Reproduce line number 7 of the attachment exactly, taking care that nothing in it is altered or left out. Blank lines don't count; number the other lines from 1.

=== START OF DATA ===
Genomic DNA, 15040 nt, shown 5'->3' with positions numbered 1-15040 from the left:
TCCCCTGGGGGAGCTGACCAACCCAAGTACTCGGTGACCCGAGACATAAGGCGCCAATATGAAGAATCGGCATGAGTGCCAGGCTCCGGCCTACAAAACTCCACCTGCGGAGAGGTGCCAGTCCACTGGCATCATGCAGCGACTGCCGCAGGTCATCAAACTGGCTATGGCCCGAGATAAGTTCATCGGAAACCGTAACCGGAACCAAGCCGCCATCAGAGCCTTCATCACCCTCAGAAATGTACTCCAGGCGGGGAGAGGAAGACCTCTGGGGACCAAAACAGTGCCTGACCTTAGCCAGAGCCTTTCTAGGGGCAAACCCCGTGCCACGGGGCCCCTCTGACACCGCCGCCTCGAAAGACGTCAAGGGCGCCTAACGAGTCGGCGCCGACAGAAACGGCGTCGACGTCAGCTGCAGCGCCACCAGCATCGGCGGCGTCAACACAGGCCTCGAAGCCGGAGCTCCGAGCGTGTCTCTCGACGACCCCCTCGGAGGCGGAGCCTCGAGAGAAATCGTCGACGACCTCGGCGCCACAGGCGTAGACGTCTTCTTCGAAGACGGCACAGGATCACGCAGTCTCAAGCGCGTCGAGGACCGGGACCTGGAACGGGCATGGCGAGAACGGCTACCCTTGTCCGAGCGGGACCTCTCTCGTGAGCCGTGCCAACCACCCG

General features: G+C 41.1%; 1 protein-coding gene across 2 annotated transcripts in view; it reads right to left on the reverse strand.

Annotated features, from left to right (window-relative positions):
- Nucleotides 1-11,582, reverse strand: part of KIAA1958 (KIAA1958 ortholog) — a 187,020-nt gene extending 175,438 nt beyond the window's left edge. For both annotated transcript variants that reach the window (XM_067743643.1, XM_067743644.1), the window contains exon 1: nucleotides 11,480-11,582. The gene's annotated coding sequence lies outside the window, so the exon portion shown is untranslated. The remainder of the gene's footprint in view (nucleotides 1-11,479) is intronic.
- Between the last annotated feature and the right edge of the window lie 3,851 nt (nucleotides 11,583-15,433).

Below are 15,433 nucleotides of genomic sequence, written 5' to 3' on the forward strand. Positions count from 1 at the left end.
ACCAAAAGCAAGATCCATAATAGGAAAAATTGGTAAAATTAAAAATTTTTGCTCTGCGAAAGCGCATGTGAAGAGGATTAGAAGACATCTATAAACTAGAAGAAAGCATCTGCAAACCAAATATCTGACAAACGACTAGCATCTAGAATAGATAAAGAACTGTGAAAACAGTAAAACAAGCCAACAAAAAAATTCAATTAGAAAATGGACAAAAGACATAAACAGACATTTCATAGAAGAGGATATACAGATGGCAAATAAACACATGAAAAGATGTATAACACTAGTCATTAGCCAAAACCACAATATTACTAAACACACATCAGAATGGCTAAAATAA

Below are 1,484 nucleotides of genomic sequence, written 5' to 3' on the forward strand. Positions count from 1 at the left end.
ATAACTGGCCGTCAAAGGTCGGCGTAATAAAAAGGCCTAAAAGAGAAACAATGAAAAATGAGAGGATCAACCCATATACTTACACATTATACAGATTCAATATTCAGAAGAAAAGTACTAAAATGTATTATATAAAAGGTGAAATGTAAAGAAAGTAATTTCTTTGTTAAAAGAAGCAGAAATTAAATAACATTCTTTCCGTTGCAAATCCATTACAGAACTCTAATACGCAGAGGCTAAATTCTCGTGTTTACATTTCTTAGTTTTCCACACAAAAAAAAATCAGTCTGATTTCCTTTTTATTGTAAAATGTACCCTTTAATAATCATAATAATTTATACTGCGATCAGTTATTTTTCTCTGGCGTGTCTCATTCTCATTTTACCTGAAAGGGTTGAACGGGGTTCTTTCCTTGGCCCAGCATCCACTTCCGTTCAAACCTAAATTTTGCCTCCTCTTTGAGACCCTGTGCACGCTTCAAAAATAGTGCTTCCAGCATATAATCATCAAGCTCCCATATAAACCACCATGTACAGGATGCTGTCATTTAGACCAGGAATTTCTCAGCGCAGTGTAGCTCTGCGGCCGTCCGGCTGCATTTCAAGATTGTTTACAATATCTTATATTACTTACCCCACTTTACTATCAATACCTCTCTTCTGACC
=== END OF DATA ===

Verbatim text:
Below are 15,433 nucleotides of genomic sequence, written 5' to 3' on the forward strand. Positions count from 1 at the left end.